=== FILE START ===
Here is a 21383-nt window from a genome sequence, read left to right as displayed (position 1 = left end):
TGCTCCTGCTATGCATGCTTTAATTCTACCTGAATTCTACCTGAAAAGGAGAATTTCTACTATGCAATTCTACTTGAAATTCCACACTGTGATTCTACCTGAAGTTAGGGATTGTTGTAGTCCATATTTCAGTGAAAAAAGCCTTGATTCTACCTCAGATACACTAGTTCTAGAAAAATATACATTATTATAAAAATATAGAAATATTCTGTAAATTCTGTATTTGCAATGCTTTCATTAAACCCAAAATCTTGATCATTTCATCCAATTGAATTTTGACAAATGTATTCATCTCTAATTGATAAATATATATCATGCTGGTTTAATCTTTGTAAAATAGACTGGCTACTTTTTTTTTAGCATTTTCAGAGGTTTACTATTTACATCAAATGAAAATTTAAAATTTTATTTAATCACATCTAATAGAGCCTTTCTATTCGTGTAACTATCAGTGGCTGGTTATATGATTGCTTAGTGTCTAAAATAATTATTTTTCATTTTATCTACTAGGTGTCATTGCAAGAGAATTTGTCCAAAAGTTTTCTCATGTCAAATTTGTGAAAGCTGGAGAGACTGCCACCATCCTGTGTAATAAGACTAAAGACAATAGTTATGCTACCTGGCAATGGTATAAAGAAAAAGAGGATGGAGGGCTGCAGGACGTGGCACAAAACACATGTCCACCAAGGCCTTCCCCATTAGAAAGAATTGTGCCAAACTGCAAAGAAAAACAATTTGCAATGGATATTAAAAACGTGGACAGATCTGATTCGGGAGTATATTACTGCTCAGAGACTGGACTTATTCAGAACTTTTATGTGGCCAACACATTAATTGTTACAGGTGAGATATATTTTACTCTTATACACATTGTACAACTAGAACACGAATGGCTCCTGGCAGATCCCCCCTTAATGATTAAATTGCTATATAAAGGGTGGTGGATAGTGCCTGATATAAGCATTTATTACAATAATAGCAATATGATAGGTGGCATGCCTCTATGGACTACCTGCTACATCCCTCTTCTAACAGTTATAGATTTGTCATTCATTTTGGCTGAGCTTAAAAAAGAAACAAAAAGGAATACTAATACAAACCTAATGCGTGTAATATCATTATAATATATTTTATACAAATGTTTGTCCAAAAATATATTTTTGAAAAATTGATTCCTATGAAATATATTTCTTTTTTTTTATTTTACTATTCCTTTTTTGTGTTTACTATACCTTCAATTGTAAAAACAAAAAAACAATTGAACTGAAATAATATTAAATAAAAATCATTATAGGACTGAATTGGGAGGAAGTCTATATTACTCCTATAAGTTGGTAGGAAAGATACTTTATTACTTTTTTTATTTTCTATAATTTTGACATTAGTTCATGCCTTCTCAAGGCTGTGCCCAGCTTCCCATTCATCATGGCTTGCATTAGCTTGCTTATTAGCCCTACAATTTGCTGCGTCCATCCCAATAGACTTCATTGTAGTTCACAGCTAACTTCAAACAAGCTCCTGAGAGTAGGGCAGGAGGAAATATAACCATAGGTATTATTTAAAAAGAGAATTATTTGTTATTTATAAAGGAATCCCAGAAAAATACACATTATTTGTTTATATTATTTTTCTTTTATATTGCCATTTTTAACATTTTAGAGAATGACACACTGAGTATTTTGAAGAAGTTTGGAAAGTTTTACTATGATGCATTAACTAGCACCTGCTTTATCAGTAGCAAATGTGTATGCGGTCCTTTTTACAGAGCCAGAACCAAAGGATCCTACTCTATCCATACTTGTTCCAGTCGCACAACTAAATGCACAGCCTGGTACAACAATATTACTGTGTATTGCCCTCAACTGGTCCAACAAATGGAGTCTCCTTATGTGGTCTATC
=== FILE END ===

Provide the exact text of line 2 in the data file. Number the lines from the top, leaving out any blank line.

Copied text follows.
TGCTCCTGCTATGCATGCTTTAATTCTACCTGAATTCTACCTGAAAAGGAGAATTTCTACTATGCAATTCTACTTGAAATTCCACACTGTGATTCTACCTGAAGTTAGGGATTGTTGTAGTCCATATTTCAGTGAAAAAAGCCTTGATTCTACCTCAGATACACTAGTTCTAGAAAAATATACATTATTATAAAAATATAGAAATATTCTGTAAATTCTGTATTTGCAATGCTTTCATTAAACCCAAAATCTTGATCATTTCATCCAATTGAATTTTGACAAATGTATTCATCTCTAATTGATAAATATATATCATGCTGGTTTAATCTTTGTAAAATAGACTGGCTACTTTTTTTTTAGCATTTTCAGAGGTTTACTATTTACATCAAATGAAAATTTAAAATTTTATTTAATCACATCTAATAGAGCCTTTCTATTCGTGTAACTATCAGTGGCTGGTTATATGATTGCTTAGTGTCTAAAATAATTATTTTTCATTTTATCTACTAGGTGTCATTGCAAGAGAATTTGTCCAAAAGTTTTCTCATGTCAAATTTGTGAAAGCTGGAGAGACTGCCACCATCCTGTGTAATAAGACTAAAGACAATAGTTATGCTACCTGGCAATGGTATAAAGAAAAAGAGGATGGAGGGCTGCAGGACGTGGCACAAAACACATGTCCACCAAGGCCTTCCCCATTAGAAAGAATTGTGCCAAACTGCAAAGAAAAACAATTTGCAATGGATATTAAAAACGTGGACAGATCTGATTCGGGAGTATATTACTGCTCAGAGACTGGACTTATTCAGAACTTTTATGTGGCCAACACATTAATTGTTACAGGTGAGATATATTTTACTCTTATACACATTGTACAACTAGAACACGAATGGCTCCTGGCAGATCCCCCCTTAATGATTAAATTGCTATATAAAGGGTGGTGGATAGTGCCTGATATAAGCATTTATTACAATAATAGCAATATGATAGGTGGCATGCCTCTATGGACTACCTGCTACATCCCTCTTCTAACAGTTATAGATTTGTCATTCATTTTGGCTGAGCTTAAAAAAGAAACAAAAAGGAATACTAATACAAACCTAATGCGTGTAATATCATTATAATATATTTTATACAAATGTTTGTCCAAAAATATATTTTTGAAAAATTGATTCCTATGAAATATATTTCTTTTTTTTTATTTTACTATTCCTTTTTTGTGTTTACTATACCTTCAATTGTAAAAACAAAAAAACAATTGAACTGAAATAATATTAAATAAAAATCATTATAGGACTGAATTGGGAGGAAGTCTATATTACTCCTATAAGTTGGTAGGAAAGATACTTTATTACTTTTTTTATTTTCTATAATTTTGACATTAGTTCATGCCTTCTCAAGGCTGTGCCCAGCTTCCCATTCATCATGGCTTGCATTAGCTTGCTTATTAGCCCTACAATTTGCTGCGTCCATCCCAATAGACTTCATTGTAGTTCACAGCTAACTTCAAACAAGCTCCTGAGAGTAGGGCAGGAGGAAATATAACCATAGGTATTATTTAAAAAGAGAATTATTTGTTATTTATAAAGGAATCCCAGAAAAATACACATTATTTGTTTATATTATTTTTCTTTTATATTGCCATTTTTAACATTTTAGAGAATGACACACTGAGTATTTTGAAGAAGTTTGGAAAGTTTTACTATGATGCATTAACTAGCACCTGCTTTATCAGTAGCAAATGTGTATGCGGTCCTTTTTACAGAGCCAGAACCAAAGGATCCTACTCTATCCATACTTGTTCCAGTCGCACAACTAAATGCACAGCCTGGTACAACAATATTACTGTGTATTGCCCTCAACTGGTCCAACAAATGGAGTCTCCTTATGTGGTCTATC